Growing Pains

Even gardeners with black thumbs can create luscious vinegars and oils infused with herbs.

By Leslie Bilderback 03/01/2010

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I come from a long line of great gardeners. My maternal grandmother was raised on a Wisconsin farm, and she taught my mother all the tricks of the trade. Sadly, those skills seem to have skipped my generation. I once killed a Chia Pet.
 
My grandma’s garden was something to behold. It was a huge plot with neat rows of every vegetable imaginable. It had a 10-foot fence to keep out the deer (at least it seemed like it was 10 feet when I was in kindergarten) and a perimeter of crushed eggshells to keep out the snails. Long before it was cool to do so, she had a big compost pile way out back and a coop full of chickens. (You see, kids, Martha Stewart did not invent everything.) I remember walking through a rose garden and a Concord grape–covered arbor, past the pomegranate trees to the garden, where grandma would pull a carrot out of the dirt and rinse it with a hose for me to snack on. I remember her fondly every time I taste a dirty carrot. 
 
My mom is a great gardener too. She taught me the basics of gardening when I was little, and I eagerly helped her tend our own fruitful garden. Being stereotypical California gardeners, we always had way too much zucchini. We made plenty of zucchini bread and ate it grated and sautéed in butter all summer long. We had plenty of artichokes and huge stalks of rhubarb that my friends and I would rip off the plant, douse in sugar and eat raw, daring each other to nibble closer and closer to the poisonous leaves.
 
Tomatoes, peppers, sunflowers and all kinds of herbs made an annual appearance, as did the occasional pumpkin, grown for the local fall pumpkin contest, which I never won. Yep, I have a million great childhood memories in the garden. 
 
Sadly, my poor kid’s childhood garden memories will consist of mom shouting naughty words at the ground, having just discovered — again — that her newly sprouted shoots were nibbled to the quick by someone or something. 
 
It’s not fair! Gardening is a hobby perfectly suited to me. I love all things crafty and homemade, I try hard to eat organic and I can easily follow a recipe (which is practically the same as seed packet instructions). Yet despite what seems like the perfect confluence of skill and passion, I can’t make a garden grow in my yard. 
 
Of course, that doesn’t prevent me from trying year after year. When the temperature begins to warm up and the hardware store moves the rack of seeds close to the register, my heart races like a 13-year-old girl’s at a Twilight convention. Shiny trowels, garden gloves, straw hats and tool totes woo me from every aisle. Back home, seed catalogs call out from the mailbox, teasing me with promises of bounty.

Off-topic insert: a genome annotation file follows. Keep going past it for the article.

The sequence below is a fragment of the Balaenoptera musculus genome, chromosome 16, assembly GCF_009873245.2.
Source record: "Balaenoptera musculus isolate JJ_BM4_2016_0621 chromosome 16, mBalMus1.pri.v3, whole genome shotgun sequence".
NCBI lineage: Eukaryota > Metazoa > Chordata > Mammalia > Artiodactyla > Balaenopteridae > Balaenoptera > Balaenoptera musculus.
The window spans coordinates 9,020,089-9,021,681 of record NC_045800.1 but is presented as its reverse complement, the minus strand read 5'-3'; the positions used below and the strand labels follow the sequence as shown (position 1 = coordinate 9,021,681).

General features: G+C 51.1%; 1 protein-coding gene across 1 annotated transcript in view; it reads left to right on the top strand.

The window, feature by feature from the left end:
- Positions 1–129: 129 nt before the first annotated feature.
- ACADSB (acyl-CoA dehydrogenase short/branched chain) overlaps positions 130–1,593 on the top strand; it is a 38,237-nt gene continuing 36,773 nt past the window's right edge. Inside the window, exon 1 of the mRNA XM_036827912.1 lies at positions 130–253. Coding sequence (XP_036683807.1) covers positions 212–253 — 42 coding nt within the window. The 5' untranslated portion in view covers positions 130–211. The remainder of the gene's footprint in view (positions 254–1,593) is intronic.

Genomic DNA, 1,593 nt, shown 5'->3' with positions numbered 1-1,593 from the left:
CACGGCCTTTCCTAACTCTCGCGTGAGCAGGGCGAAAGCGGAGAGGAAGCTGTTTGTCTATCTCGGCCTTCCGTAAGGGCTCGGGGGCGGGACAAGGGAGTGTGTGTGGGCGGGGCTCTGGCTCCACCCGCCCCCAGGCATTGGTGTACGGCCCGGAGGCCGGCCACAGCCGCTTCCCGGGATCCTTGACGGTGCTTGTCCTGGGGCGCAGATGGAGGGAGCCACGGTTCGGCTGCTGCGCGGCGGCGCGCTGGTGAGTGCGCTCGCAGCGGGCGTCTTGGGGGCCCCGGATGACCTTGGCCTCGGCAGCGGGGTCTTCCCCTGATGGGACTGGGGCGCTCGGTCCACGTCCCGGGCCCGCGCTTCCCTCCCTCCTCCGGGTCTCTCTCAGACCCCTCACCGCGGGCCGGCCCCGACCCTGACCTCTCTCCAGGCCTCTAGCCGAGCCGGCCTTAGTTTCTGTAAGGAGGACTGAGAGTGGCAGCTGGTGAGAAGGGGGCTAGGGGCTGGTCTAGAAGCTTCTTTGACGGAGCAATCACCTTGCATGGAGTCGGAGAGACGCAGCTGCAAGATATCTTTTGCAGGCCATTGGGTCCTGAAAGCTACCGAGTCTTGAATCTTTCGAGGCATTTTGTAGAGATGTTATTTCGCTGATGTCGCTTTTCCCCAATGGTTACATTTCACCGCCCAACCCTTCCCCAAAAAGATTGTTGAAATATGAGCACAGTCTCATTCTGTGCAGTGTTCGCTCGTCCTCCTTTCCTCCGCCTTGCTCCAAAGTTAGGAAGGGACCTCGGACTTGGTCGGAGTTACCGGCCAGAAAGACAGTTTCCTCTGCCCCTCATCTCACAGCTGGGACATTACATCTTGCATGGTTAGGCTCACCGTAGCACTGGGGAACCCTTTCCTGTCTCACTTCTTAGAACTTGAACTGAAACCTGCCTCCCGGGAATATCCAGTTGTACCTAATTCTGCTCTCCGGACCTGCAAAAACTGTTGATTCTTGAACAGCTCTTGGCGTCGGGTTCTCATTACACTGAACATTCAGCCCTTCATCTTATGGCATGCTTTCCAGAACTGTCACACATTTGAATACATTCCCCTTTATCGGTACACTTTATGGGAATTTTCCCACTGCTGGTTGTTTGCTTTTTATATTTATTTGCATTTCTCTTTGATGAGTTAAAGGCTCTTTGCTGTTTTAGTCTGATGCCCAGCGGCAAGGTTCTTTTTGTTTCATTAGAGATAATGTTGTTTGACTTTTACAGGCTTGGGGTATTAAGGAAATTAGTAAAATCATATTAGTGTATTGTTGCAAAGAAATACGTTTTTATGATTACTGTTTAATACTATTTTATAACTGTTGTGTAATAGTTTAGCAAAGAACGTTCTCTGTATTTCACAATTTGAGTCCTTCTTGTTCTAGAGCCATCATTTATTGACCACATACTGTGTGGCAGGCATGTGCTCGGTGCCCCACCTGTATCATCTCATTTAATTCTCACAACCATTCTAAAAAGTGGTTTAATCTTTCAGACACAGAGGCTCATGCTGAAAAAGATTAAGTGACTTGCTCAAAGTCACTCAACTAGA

But there are a few seemingly insurmountable obstacles that repeatedly render my garden a failure. The first is my soil. It is nothing but hardened clay and must be constantly amended. Because of this, I have developed a serious passion for composting.
 
Something about sorting garbage plays right into my love of thrift. Oh, the joy of saving vegetable scraps, eggshells, coffee grounds, grass clippings and dirty paper napkins for months, then watching as it miraculously transforms into a fragrant mound of soil. The fact that the critical element of compost is worm poop makes it seem a little bit dangerous, and all the more enticing. I love my mini–circle of life: Trash becomes soil, which in turn nurtures the plants we consume, the scraps of which we compost and so on. Or so it would be, if I could grow something edible.
 
I also have a sunlight problem. Each time I think I have the perfect plot, my trees grow another foot and my once sunny plot is now shrouded in shade. Either that or my dogs decide that, because of the sunlight, my garden bed will now be their actual bed.
 
And then there is the neighborhood wildlife. Someone is routinely eating my sprouting vegetables. I have narrowed it down to either the Edison meter reader guy or one of our frequent backyard visitors. We have raccoons, possums, skunks, coyotes and a colony of squirrels; an Audubonian array of birds, including feral parrots, peacocks and giant red-tailed hawks (which is one reason I chose large dogs over small ones that look tasty from 50 feet in the air); and various rodents, which I am pretty sure are not perfecting ratatouille or sewing ball gowns while we humans sleep. 
 
But my biggest agricultural obstacle is me. Sometimes I kinda forget about my garden. I realize this is not a nurturing attitude. Imagine if I did that with my kids: “Sure, I’ll give you water, but as far as your day-to-day activities go, you’re on your own.” I admit that by the time I remember to check in on its progress, the bird-proof netting or dog-proof fence has been breached. I suppose there are a number of Monsanto products I could apply to solve many of these obstacles, but I am striving to set a healthy, organic example. If I want to poison my family, I’ll just hit Mickey D’s drive-thru. 
 
I did have a good garden once. It was in the yard of a small house we rented when the kids were babies. It had great soil and no critters, which was probably due to its location on the corner of a busy intersection, with no open space for miles, unless you count the Carrow’s parking lot. 
 
So here I go again. Another year, another plot, another raised-bed design and the latest technology in eco-friendly ultrasonic critter defense. It really irks me to know that any bubbleheaded college kid can grow plants in a dorm room closet, but I, a somewhat intelligent and clear-minded adult, can’t do it in a Southern Californian garden. Will the indignity never end?  

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